Commercial electric vehicle startup Lordstown Motors says it has slowly started production of its first model, the Endurance pickup.
The struggling company says it has built two trucks and a third will be completed shortly. It plans to ramp up production depending on the quality and availability of parts, he said in a statement Thursday. Lordstown expects to deliver 50 trucks to customers this year and up to 450 more in the first half of 2023, provided it can raise enough capital.
The trucks are being built at a former General Motors small-car assembly plant in Lordstown, Ohio, near Cleveland, which was acquired last year by Taiwan's Foxconn Technology Group, the world's largest electronics maker. Lordstown says it will look to Foxconn and other companies as sources of new capital.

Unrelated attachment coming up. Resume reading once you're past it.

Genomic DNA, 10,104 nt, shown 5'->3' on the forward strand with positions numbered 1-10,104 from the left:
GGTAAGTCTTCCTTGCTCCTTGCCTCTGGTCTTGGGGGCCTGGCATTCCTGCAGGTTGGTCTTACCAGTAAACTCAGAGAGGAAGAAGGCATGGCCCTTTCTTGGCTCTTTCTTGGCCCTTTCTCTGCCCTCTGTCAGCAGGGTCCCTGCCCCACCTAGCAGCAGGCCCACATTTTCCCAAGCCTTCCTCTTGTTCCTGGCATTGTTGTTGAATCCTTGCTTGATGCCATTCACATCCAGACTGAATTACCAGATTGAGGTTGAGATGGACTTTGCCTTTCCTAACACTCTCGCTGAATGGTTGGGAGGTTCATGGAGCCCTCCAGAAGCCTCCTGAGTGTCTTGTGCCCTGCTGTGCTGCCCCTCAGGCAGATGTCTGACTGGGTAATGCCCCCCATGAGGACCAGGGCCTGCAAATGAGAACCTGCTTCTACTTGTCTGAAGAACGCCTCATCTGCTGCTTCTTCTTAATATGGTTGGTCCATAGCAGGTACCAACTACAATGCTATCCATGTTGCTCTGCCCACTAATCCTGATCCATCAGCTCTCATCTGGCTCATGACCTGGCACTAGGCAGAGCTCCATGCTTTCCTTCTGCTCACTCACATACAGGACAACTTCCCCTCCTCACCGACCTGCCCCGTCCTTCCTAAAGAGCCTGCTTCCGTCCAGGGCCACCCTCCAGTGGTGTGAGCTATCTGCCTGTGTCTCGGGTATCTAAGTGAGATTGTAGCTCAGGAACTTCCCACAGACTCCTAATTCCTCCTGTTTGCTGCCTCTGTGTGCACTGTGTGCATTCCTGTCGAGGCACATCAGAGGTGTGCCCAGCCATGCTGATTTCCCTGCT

“We expect to increase production speed in November and December,” CEO Edward Hightower said in the statement. Earlier this year, Lordstown said it hoped to produce 3,000 of its flagship Endurance electric trucks before the end of 2023.
The company has had trouble raising money and getting trucks out of the factory to customers. In its quarterly filings with the US Securities and Exchange Commission, its auditors raise doubts that the automaker will be in business next year.
Lordstown Motors said it expects to end the third quarter with about $195 million in cash and equivalents, including $27.1 million from sales of shares during the quarter. The company says its cash outlook is $75 million better than its previous outlook as it explores options to raise more money.
Shares of Lordstown Motors fell 6% to $1.90 in Thursday morning trading amid broader market declines.